Alabama High School Rodeo season kicks off in LaFayette

Published 7:01 am Tuesday, September 7, 2021

Getting your Trinity Audio player ready...

LaFAYETTE — On Saturday, the Chambers County Rodeo Arena played host to the opening round of this year’s Alabama High School Rodeo season. A total of 110 of the state’s top high school rodeo performers are participating in this year’s competition, all hoping to do well in the state finals. They are competing for titles such as Best Cowboy, Best Cowgirl, and champion in events such as bareback riding, breakaway, tie-down, pole bending, steer wrestling, team roping, barrel racing, bull riding, boy’s cutting, girl’s cutting, RCH, trap and light rifle competition.

Fresh off competing in the national junior high school finals, Chambers Academy sophomore Allyson Noles competed in the barrel racing, pole bending and goat tie-down events in the 2021 opening day event.

She’s the daughter of Andy and Ashley Noles and niece of Chambers Academy head football coach and athletic director Jason Allen.

Email newsletter signup

“Allyson has been doing this since she was five years old,” said her mom. “This is her third year in rodeo. She has won saddles, buckles and state titles. She’s in a sport that can help prepare her for a professional career after high school. Rodeo performers learn responsibility, time management and money management.”

Ashley competed in rodeo when she was Allyson’s age. Allyson is now following in mom’s footsteps. When she was in high school, Ashley competed in barrel racing, pole bending and the goat tie-down.

Allyson has a sports-minded younger brother named A.J.

He’s in the seventh grade at Chambers this year,” said Ashley. “He plays football, basketball and is on the bass fishing team.”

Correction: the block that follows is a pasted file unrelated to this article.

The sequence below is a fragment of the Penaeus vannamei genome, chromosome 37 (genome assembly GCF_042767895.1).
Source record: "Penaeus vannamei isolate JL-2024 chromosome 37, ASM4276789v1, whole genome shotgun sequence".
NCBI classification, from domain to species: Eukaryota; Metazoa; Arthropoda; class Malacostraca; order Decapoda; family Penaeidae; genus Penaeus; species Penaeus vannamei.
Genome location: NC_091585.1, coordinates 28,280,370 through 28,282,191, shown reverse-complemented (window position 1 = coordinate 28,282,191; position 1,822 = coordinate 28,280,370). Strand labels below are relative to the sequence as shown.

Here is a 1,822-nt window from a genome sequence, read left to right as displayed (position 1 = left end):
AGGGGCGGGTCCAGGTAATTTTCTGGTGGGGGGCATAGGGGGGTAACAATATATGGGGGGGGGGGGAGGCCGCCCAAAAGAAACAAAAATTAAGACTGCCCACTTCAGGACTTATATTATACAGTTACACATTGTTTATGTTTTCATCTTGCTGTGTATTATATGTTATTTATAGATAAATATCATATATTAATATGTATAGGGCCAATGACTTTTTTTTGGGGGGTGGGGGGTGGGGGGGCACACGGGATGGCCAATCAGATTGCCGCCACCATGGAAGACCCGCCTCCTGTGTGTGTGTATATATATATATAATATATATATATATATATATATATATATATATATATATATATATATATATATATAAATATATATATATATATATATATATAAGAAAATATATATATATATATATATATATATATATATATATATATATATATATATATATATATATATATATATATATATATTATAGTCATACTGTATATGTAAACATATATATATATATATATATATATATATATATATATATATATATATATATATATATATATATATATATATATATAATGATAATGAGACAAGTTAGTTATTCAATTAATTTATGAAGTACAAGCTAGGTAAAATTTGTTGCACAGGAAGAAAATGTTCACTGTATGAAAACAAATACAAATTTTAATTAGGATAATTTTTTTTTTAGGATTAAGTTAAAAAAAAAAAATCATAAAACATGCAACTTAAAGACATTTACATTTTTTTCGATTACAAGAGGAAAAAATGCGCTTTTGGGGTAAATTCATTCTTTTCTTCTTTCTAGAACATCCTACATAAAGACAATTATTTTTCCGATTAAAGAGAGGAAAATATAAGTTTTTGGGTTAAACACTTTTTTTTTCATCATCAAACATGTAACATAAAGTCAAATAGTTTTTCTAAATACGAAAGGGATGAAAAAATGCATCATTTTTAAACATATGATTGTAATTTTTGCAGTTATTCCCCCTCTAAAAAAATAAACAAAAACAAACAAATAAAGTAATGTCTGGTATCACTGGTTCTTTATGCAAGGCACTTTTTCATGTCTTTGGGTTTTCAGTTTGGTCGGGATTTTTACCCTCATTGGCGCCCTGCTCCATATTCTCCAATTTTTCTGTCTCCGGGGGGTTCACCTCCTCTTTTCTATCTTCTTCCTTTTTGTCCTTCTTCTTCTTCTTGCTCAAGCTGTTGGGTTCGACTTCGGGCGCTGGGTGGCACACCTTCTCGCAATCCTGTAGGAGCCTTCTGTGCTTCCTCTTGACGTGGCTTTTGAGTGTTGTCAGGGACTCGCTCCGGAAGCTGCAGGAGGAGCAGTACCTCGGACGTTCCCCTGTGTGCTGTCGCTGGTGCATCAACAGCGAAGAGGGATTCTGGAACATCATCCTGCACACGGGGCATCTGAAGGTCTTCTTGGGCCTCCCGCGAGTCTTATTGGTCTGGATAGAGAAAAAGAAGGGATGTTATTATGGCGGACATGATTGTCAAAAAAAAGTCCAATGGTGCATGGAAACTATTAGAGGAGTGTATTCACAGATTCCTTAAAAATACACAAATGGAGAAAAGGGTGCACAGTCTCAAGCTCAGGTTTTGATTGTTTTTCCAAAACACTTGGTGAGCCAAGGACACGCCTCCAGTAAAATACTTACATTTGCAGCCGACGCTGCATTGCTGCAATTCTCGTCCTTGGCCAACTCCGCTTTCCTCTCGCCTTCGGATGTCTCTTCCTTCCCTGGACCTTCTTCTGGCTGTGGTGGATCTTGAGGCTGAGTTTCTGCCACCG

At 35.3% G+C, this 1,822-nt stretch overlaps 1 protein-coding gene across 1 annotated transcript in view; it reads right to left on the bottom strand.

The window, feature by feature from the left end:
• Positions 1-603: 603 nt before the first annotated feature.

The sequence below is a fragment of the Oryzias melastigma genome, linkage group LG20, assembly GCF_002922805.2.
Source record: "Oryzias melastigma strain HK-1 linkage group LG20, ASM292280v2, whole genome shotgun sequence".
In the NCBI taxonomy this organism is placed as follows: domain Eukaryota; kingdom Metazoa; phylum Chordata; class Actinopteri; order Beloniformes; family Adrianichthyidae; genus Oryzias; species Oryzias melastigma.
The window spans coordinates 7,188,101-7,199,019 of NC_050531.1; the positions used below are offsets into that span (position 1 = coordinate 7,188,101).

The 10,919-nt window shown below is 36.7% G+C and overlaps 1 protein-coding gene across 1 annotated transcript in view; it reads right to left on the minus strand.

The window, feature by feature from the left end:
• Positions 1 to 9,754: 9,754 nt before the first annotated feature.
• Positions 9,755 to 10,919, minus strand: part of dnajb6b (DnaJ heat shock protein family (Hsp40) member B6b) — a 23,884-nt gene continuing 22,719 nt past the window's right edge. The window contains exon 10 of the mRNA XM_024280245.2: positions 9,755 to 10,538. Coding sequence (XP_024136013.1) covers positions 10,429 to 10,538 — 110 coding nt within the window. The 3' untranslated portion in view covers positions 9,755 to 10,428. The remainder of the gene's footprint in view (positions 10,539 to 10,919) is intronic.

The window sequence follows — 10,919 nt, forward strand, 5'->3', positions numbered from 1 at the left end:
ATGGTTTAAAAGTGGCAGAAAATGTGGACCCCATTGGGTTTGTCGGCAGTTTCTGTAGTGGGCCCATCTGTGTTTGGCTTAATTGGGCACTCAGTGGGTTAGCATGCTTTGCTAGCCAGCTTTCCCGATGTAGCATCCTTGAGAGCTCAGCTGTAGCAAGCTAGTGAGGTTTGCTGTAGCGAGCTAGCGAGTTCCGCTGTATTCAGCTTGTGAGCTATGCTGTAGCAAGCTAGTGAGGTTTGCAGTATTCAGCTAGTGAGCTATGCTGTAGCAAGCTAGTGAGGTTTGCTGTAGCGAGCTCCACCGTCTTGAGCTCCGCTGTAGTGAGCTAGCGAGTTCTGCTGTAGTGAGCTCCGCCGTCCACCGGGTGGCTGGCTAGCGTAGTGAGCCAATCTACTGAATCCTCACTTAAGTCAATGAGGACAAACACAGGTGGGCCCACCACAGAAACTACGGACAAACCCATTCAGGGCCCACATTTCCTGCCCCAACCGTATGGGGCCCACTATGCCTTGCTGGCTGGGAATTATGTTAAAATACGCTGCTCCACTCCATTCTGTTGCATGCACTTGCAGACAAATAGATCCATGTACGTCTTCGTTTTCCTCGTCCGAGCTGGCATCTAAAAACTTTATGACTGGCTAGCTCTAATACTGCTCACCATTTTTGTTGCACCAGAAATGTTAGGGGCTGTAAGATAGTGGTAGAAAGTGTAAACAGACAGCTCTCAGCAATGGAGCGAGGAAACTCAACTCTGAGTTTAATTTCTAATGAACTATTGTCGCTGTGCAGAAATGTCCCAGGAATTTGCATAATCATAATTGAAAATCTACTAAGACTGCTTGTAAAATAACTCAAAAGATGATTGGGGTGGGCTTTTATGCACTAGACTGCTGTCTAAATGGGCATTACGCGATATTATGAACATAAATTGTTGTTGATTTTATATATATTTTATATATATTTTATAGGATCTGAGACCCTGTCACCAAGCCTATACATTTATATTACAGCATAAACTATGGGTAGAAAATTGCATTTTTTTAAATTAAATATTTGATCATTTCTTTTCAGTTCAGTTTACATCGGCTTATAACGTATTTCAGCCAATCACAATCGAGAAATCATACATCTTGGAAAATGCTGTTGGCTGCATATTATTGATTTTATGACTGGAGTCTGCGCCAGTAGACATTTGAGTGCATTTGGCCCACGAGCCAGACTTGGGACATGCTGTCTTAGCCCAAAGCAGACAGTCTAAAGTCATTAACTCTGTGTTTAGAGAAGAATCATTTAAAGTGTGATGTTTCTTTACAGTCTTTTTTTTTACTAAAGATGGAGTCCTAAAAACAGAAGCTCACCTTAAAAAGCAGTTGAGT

This coming Friday, Allyson will be participating in pre-game activities in Chambers Academy’s homecoming football game. She will be riding her favorite horse on the field of Torbert-Allen Stadium while carrying the U.S. flag.

“Rodeo is a true American sport,” said long-time Chambers County rodeo promoter Eddie Adams. “We stand for the anthem and kneel when we are praying.”

Winners at the state level earn the right to compete in the national finals. This year’s high school finals will be in Gillette, Wyoming and the junior high finals in Perry, Georgia.

On Saturday, Alabama High School Rodeo Queen Emma Watts of St. Stephens, Alabama, rode her horse while carrying the U.S. flag. She circled the rodeo arena alongside Taylor Vaughan of Spanish Fort, Alabama, who rode her horse while displaying the Alabama state flag. They were followed by a parade of horseback riders carrying the flags of sponsors such as Cinch Jeans, Dodge Ram Trucks and W.W. Livestock Handling Equipment.

Harvey Bradbury, president of the national division of the Alabama Rodeo Association, said he once tried to explain rodeo to someone who didn’t know much about it.

“It must be a poor man’s sport,” the man said to him.

“If you think that, you have never been to a rodeo,” he said. “The people who come here come in expensive motor homes. They are very well equipped and take very good care of their animals. I would not describe them as poor. I think they are doing pretty well.”

Emma Watts is in her third year as the state’s rodeo queen.

“The reason I wanted to run for rodeo queen is that I could do two things I loved: rodeo and meeting new people,” she said. “I like to talk to people about rodeo, encourage them to join our association and to just watch the action.”

The Alabama High School Rodeo Association is a 501(c)(3) nonprofit and has been in existence for more than 40 years. They are a member of the National High School Rodeo Association based in Denver, Colorado.

High school students from the states of Alabama, Georgia and Florida compete in approximately 10 rodeos each year.